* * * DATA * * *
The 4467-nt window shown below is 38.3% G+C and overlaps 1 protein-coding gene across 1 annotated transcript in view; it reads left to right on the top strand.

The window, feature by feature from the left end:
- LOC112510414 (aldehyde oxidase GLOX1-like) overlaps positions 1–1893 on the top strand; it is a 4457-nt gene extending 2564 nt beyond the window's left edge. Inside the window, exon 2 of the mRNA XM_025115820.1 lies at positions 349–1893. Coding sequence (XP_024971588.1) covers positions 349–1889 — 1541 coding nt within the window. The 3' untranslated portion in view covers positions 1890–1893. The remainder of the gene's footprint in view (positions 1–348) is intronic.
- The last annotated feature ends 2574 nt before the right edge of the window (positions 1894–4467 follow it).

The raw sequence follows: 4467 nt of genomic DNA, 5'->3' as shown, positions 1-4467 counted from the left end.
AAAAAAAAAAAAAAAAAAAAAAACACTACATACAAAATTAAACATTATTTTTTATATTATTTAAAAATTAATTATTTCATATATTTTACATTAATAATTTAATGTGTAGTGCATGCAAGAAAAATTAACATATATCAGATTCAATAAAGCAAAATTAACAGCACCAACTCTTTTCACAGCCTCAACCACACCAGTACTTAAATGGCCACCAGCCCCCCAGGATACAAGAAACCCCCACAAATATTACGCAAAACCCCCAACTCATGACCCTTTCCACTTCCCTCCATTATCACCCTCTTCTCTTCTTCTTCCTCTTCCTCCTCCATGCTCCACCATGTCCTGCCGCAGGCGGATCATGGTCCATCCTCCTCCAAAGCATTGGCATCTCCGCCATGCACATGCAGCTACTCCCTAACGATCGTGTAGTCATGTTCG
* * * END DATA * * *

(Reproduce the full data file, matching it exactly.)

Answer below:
The 4467-nt window shown below is 38.3% G+C and overlaps 1 protein-coding gene across 1 annotated transcript in view; it reads left to right on the top strand.

The window, feature by feature from the left end:
- LOC112510414 (aldehyde oxidase GLOX1-like) overlaps positions 1–1893 on the top strand; it is a 4457-nt gene extending 2564 nt beyond the window's left edge. Inside the window, exon 2 of the mRNA XM_025115820.1 lies at positions 349–1893. Coding sequence (XP_024971588.1) covers positions 349–1889 — 1541 coding nt within the window. The 3' untranslated portion in view covers positions 1890–1893. The remainder of the gene's footprint in view (positions 1–348) is intronic.
- The last annotated feature ends 2574 nt before the right edge of the window (positions 1894–4467 follow it).

The raw sequence follows: 4467 nt of genomic DNA, 5'->3' as shown, positions 1-4467 counted from the left end.
AAAAAAAAAAAAAAAAAAAAAAACACTACATACAAAATTAAACATTATTTTTTATATTATTTAAAAATTAATTATTTCATATATTTTACATTAATAATTTAATGTGTAGTGCATGCAAGAAAAATTAACATATATCAGATTCAATAAAGCAAAATTAACAGCACCAACTCTTTTCACAGCCTCAACCACACCAGTACTTAAATGGCCACCAGCCCCCCAGGATACAAGAAACCCCCACAAATATTACGCAAAACCCCCAACTCATGACCCTTTCCACTTCCCTCCATTATCACCCTCTTCTCTTCTTCTTCCTCTTCCTCCTCCATGCTCCACCATGTCCTGCCGCAGGCGGATCATGGTCCATCCTCCTCCAAAGCATTGGCATCTCCGCCATGCACATGCAGCTACTCCCTAACGATCGTGTAGTCATGTTCG